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Introduction

  • Niklas JuthEmail author
  • Christian Munthe
Chapter
  • 1.2k Downloads
Part of the International Library of Ethics, Law, and the New Medicine book series (LIME, volume 51)

Abstract

Medical screening programmes are amongst the most debated aspects of health care practices in medical ethics as well as health policy discussions. There are many explanations for this, but a chief one is the fact that screening programmes affect large numbers of people. This, in turn, connects to the history of screening, which is strongly linked to the development of the area of public health (as opposed to individual health care) during the twentieth century, and thus to the use of medical knowledge and technology for societal aims that transcend those considerations that arise in the context of a health care professional interacting with an individual patient. For this reason, screening is an interesting case for the study of what becomes of medical and health care ethics in situations where medical professionals act primarily as servants of society. However, it also serves to partially explain the nature of the ethical controversies surrounding screening and to highlight gaps in state of the art health care ethics perspectives that may be filled by ethical deliberation based on a public health perspective.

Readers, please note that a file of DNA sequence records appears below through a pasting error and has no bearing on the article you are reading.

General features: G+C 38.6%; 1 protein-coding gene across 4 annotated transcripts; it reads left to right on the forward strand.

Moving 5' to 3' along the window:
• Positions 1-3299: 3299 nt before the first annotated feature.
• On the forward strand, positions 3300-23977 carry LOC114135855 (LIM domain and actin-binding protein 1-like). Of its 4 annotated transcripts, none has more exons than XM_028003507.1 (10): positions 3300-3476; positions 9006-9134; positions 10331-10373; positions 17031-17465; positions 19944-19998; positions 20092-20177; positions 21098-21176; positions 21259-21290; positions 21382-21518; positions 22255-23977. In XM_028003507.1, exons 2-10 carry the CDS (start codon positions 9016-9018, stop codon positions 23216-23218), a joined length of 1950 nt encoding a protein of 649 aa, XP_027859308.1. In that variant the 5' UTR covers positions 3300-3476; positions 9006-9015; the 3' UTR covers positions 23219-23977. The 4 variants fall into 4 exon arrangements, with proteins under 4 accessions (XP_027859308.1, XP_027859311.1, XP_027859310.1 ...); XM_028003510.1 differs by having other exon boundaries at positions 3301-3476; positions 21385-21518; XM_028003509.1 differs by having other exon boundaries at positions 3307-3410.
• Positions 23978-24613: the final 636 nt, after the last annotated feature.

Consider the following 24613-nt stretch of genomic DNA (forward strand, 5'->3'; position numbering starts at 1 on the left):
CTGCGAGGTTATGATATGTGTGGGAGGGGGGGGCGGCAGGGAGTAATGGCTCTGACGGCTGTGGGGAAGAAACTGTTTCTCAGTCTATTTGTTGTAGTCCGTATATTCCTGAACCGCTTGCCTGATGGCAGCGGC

Keywords

Down Syndrome Screening Programme Screen Programme Carrier Screening Public Health Measure 
These keywords were added by machine and not by the authors. This process is experimental and the keywords may be updated as the learning algorithm improves.

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Copyright information

© Springer Science+Business Media B.V. 2012

Authors and Affiliations

  1. 1.Karolinska Institutet Dept. Learning, Informatics, Management & Ethics (LIME)StockholmSweden
  2. 2.Dept. Philosophy, Linguistics & Theory of ScienceUniversity of GöteborgGöteborgSweden

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